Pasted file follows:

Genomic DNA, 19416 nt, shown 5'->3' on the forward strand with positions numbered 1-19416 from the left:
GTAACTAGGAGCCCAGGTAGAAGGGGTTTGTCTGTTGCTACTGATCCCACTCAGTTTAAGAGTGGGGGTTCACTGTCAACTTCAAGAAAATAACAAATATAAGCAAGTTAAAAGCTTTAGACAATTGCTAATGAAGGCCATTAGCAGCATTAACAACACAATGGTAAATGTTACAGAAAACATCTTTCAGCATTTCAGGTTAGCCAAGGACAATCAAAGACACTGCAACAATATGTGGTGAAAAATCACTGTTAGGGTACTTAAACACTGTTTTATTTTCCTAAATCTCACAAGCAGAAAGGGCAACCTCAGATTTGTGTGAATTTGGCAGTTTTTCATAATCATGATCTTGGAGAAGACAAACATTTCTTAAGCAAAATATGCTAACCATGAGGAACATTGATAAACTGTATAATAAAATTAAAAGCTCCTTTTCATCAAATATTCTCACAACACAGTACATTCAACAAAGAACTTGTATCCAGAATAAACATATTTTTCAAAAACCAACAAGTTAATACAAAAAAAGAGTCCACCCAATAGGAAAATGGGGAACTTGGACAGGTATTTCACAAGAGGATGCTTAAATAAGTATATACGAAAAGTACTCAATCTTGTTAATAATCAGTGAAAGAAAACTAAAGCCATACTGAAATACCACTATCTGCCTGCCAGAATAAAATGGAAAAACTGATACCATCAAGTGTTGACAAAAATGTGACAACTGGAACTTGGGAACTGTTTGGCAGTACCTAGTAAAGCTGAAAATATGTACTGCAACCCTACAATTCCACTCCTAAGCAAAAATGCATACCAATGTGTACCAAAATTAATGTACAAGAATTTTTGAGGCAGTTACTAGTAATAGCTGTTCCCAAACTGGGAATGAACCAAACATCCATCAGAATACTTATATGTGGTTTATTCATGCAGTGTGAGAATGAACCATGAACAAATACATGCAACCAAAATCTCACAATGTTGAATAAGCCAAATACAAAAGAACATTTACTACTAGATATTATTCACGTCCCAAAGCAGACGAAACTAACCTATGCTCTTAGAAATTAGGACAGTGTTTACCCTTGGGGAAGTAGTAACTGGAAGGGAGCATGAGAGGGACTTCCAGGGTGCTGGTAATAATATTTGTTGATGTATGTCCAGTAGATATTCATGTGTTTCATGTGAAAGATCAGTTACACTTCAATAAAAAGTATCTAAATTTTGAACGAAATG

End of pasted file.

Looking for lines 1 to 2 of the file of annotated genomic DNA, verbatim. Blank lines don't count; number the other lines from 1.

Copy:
Genomic DNA, 19416 nt, shown 5'->3' on the forward strand with positions numbered 1-19416 from the left:
GTAACTAGGAGCCCAGGTAGAAGGGGTTTGTCTGTTGCTACTGATCCCACTCAGTTTAAGAGTGGGGGTTCACTGTCAACTTCAAGAAAATAACAAATATAAGCAAGTTAAAAGCTTTAGACAATTGCTAATGAAGGCCATTAGCAGCATTAACAACACAATGGTAAATGTTACAGAAAACATCTTTCAGCATTTCAGGTTAGCCAAGGACAATCAAAGACACTGCAACAATATGTGGTGAAAAATCACTGTTAGGGTACTTAAACACTGTTTTATTTTCCTAAATCTCACAAGCAGAAAGGGCAACCTCAGATTTGTGTGAATTTGGCAGTTTTTCATAATCATGATCTTGGAGAAGACAAACATTTCTTAAGCAAAATATGCTAACCATGAGGAACATTGATAAACTGTATAATAAAATTAAAAGCTCCTTTTCATCAAATATTCTCACAACACAGTACATTCAACAAAGAACTTGTATCCAGAATAAACATATTTTTCAAAAACCAACAAGTTAATACAAAAAAAGAGTCCACCCAATAGGAAAATGGGGAACTTGGACAGGTATTTCACAAGAGGATGCTTAAATAAGTATATACGAAAAGTACTCAATCTTGTTAATAATCAGTGAAAGAAAACTAAAGCCATACTGAAATACCACTATCTGCCTGCCAGAATAAAATGGAAAAACTGATACCATCAAGTGTTGACAAAAATGTGACAACTGGAACTTGGGAACTGTTTGGCAGTACCTAGTAAAGCTGAAAATATGTACTGCAACCCTACAATTCCACTCCTAAGCAAAAATGCATACCAATGTGTACCAAAATTAATGTACAAGAATTTTTGAGGCAGTTACTAGTAATAGCTGTTCCCAAACTGGGAATGAACCAAACATCCATCAGAATACTTATATGTGGTTTATTCATGCAGTGTGAGAATGAACCATGAACAAATACATGCAACCAAAATCTCACAATGTTGAATAAGCCAAATACAAAAGAACATTTACTACTAGATATTATTCACGTCCCAAAGCAGACGAAACTAACCTATGCTCTTAGAAATTAGGACAGTGTTTACCCTTGGGGAAGTAGTAACTGGAAGGGAGCATGAGAGGGACTTCCAGGGTGCTGGTAATAATATTTGTTGATGTATGTCCAGTAGATATTCATGTGTTTCATGTGAAAGATCAGTTACACTTCAATAAAAAGTATCTAAATTTTGAACGAAATG